Libya, Africa, and AFRICOM: An Ongoing Disaster


The scale of the ongoing tragedy visited on Libya by NATO and its allies is becoming clearer with each passing day. Estimates of those killed so far vary, but 50,000 seems like a low estimate. Indeed the British Ministry of Defense was boasting that the onslaught had killed 35,000 as early as last May. But this number is constantly growing. The destruction of the state’s forces by the British, French, and American blitzkrieg has left the country in total chaos. Having had nothing to unite them other than a temporary willingness to act as NATO’s foot soldiers, the former “rebels” are now turning on each other.

 

Earlier this year, in-fighting resulted in 147 killed in Southern Libya in a single week and in recent weeks government buildings, including the Prime Ministerial compound, have come under fire by “rebels” demanding cash payment for their services—$1.4 billion has been paid out already, demonstrating again that it was the forces of NATO colonialism, not Gaddafi, who were reliant on “mercenaries.” Payments were suspended last month due to widespread nepotism.

 

Corruption is becoming endemic. Another $2.5 billion in oil revenues that were supposed to have been transferred to the National Treasury remain unaccounted for. Libyan resources are now being jointly plundered by oil multinationals and a handful of chosen families from among the country’s new elites—a classic neo-colonial stick-up. The use of these resources for giant infrastructure projects, such as the Great Manmade River, and the massive raising of living standards over the past four decades (Libyan life expectancy rose from 51 to 77 since Gaddafi came to power in 1969) sadly look to have already become a thing of the past.

 

But woe betide anyone who mentions that now. It was decided long ago that no supporters of Gaddafi would be allowed to stand in the upcoming elections. Recent changes have gone even further. Law 37, passed by the new NATO-imposed government recently, has created a new crime of “glorifying” the former government or its leader, subject to a maximum sentence of life imprisonment. Would this include a passing comment that things were better under Gaddafi? The law is cleverly vague enough to be open to interpretation.

 

Law 38 is more indicative of the contempt for the rule of law by the new government—a government, remember, which has yet to receive any semblance of a popular mandate and whose only power base remains the colonial armed forces. This law guarantees immunity from prosecution for anyone who committed crimes aimed at “promoting or protecting the revolution.” Those responsible for the ethnic cleansing of Tawergha—such as Misrata’s self-proclaimed “brigade for the purging of black skins”—can continue to hunt down that cities’ refugees in the full knowledge that they have the new law on their side. Those responsible for the massacres in Sirte and elsewhere have nothing to fear. Those involved in the torture of detainees can continue without repercussions  as long as it is aimed at “protecting the revolution,” i.e., maintaining a NATO-TNC dictatorship.

 

Nor has the disaster remained a national one. Libya’s destabilization has already spread to Mali, prompting a coup and huge numbers of refugees—especially among Libya’s large black migrant population. The latter has fled to neighboring countries. Many Libyan fighters, their work done in Libya, have now been shipped by their imperial masters to Syria to spread sectarian violence there too.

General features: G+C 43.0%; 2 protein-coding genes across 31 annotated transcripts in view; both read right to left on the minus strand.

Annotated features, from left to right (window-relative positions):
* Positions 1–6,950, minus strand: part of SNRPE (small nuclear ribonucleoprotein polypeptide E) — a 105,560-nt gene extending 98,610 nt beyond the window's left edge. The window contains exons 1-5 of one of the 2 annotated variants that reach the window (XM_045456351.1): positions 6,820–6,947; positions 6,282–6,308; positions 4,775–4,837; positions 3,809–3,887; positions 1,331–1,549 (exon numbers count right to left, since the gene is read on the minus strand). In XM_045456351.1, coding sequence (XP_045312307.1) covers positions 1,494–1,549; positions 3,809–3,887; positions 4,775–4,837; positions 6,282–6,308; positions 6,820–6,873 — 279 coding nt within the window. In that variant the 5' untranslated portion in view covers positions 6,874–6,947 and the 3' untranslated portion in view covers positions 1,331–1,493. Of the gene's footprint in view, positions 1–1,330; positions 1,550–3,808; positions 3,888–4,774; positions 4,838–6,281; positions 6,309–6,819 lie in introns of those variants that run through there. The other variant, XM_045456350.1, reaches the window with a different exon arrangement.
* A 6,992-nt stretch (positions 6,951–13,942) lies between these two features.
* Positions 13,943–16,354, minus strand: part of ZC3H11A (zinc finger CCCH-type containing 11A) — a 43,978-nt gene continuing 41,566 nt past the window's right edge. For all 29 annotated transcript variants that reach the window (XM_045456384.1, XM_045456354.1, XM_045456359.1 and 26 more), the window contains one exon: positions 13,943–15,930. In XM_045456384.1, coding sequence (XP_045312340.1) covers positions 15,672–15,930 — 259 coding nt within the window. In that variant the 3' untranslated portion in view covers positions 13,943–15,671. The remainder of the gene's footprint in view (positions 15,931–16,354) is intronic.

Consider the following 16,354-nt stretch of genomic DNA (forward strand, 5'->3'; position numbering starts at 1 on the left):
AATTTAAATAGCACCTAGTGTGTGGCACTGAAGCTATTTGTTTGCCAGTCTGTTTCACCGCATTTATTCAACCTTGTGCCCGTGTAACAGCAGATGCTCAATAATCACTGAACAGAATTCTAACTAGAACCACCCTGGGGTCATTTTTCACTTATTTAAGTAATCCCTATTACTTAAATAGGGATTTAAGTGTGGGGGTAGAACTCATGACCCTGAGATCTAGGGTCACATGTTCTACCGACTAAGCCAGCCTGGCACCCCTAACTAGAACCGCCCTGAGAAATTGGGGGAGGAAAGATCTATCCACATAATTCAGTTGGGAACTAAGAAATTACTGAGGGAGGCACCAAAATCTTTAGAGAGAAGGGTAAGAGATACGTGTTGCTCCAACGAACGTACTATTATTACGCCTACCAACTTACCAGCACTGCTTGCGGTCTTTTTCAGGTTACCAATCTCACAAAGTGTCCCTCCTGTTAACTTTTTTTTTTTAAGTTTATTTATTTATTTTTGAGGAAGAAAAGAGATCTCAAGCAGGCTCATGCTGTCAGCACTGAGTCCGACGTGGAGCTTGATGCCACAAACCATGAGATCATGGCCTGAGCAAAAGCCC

Most worrying for the African continent, however, is the forward march of AFRICOM—the U.S. military’s African command—in the wake of the aggression against Libya. It is no coincidence that barely a month after the fall of Tripoli and the murder of Gaddafi (October 2011),  the U.S. announced it was sending troops to the Central African Republic, Uganda, South Sudan, and the Democratic Republic of Congo. In addition, AFRI- COM has recently announced an unprecedented 14 major joint military exercises in African countries for 2012. The military re-conquest of Africa is rolling steadily on.

 

None of this would have been possible while Gaddafi was still in power. As founder of the African Union, its biggest donor, and its one-time elected chair, he wielded serious influence on the continent. He offered cash and investments to African governments who rejected U.S. requests for bases. Libya under his leadership had an estimated $150 billion of investments in Africa and the Libyan proposal—backed with £30 billion cash—for an African Union Development Bank would have reduced African financial dependence on the West.

 

Now that he is gone, AFRICOM is stepping up its work. The invasions of Iraq and Afghanistan showed the West that wars in which their own citizens get killed are not popular. AFRICOM is designed to ensure that in the coming colonial wars against Africa, it will be Africans who do the fighting and dying, not Westerners. The forces of the African Union are to become integrated into AFRICOM under a U.S.-led chain of command. And if you want a vision of Africa under AFRICOM tutelage, look no further than Libya, NATO’s model of an African state, condemned to decades of violence and trauma and utterly incapable of either providing for its people or contributing to regional or continental independence. The new military colonialism in Africa must not be allowed to advance another inch.

 

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Dan Glazebrook writes for the Morning Star newspaper and is one of the coordinators for the British branch of the International Union of Parliamentarians for Palestine. Ths article was originally published on Counterpunch.